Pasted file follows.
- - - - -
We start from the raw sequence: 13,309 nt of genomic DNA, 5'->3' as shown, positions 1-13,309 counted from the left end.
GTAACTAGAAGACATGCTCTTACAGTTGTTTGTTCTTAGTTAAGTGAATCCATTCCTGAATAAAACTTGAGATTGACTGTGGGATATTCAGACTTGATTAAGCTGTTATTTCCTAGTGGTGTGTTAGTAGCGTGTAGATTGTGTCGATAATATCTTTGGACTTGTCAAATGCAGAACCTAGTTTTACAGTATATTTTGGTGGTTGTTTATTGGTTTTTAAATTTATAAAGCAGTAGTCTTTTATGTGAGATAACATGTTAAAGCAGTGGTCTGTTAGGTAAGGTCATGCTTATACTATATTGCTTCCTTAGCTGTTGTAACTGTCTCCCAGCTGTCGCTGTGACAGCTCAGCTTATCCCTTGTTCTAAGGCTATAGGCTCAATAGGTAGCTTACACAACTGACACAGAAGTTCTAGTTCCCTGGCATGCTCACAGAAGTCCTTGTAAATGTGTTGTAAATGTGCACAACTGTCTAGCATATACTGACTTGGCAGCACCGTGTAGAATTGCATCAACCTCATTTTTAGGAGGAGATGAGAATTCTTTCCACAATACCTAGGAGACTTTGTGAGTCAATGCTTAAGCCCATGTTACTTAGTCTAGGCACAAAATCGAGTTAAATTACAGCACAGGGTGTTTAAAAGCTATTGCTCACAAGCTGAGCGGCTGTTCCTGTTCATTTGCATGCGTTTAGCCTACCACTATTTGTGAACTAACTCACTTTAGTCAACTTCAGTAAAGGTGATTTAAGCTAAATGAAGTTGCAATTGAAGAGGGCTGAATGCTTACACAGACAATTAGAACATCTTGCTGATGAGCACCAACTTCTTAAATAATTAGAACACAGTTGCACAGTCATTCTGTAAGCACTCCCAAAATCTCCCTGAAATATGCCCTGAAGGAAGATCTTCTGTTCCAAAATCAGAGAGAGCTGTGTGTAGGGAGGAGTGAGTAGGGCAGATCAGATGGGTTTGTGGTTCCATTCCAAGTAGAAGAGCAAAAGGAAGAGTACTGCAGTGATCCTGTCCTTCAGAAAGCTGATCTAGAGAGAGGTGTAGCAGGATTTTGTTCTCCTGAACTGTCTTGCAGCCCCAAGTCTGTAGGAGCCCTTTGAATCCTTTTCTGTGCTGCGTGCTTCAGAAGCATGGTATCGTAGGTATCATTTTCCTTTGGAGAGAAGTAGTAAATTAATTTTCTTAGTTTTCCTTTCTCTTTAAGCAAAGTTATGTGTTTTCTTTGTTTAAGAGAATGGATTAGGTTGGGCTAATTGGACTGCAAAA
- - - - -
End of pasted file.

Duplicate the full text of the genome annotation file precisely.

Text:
We start from the raw sequence: 13,309 nt of genomic DNA, 5'->3' as shown, positions 1-13,309 counted from the left end.
GTAACTAGAAGACATGCTCTTACAGTTGTTTGTTCTTAGTTAAGTGAATCCATTCCTGAATAAAACTTGAGATTGACTGTGGGATATTCAGACTTGATTAAGCTGTTATTTCCTAGTGGTGTGTTAGTAGCGTGTAGATTGTGTCGATAATATCTTTGGACTTGTCAAATGCAGAACCTAGTTTTACAGTATATTTTGGTGGTTGTTTATTGGTTTTTAAATTTATAAAGCAGTAGTCTTTTATGTGAGATAACATGTTAAAGCAGTGGTCTGTTAGGTAAGGTCATGCTTATACTATATTGCTTCCTTAGCTGTTGTAACTGTCTCCCAGCTGTCGCTGTGACAGCTCAGCTTATCCCTTGTTCTAAGGCTATAGGCTCAATAGGTAGCTTACACAACTGACACAGAAGTTCTAGTTCCCTGGCATGCTCACAGAAGTCCTTGTAAATGTGTTGTAAATGTGCACAACTGTCTAGCATATACTGACTTGGCAGCACCGTGTAGAATTGCATCAACCTCATTTTTAGGAGGAGATGAGAATTCTTTCCACAATACCTAGGAGACTTTGTGAGTCAATGCTTAAGCCCATGTTACTTAGTCTAGGCACAAAATCGAGTTAAATTACAGCACAGGGTGTTTAAAAGCTATTGCTCACAAGCTGAGCGGCTGTTCCTGTTCATTTGCATGCGTTTAGCCTACCACTATTTGTGAACTAACTCACTTTAGTCAACTTCAGTAAAGGTGATTTAAGCTAAATGAAGTTGCAATTGAAGAGGGCTGAATGCTTACACAGACAATTAGAACATCTTGCTGATGAGCACCAACTTCTTAAATAATTAGAACACAGTTGCACAGTCATTCTGTAAGCACTCCCAAAATCTCCCTGAAATATGCCCTGAAGGAAGATCTTCTGTTCCAAAATCAGAGAGAGCTGTGTGTAGGGAGGAGTGAGTAGGGCAGATCAGATGGGTTTGTGGTTCCATTCCAAGTAGAAGAGCAAAAGGAAGAGTACTGCAGTGATCCTGTCCTTCAGAAAGCTGATCTAGAGAGAGGTGTAGCAGGATTTTGTTCTCCTGAACTGTCTTGCAGCCCCAAGTCTGTAGGAGCCCTTTGAATCCTTTTCTGTGCTGCGTGCTTCAGAAGCATGGTATCGTAGGTATCATTTTCCTTTGGAGAGAAGTAGTAAATTAATTTTCTTAGTTTTCCTTTCTCTTTAAGCAAAGTTATGTGTTTTCTTTGTTTAAGAGAATGGATTAGGTTGGGCTAATTGGACTGCAAAA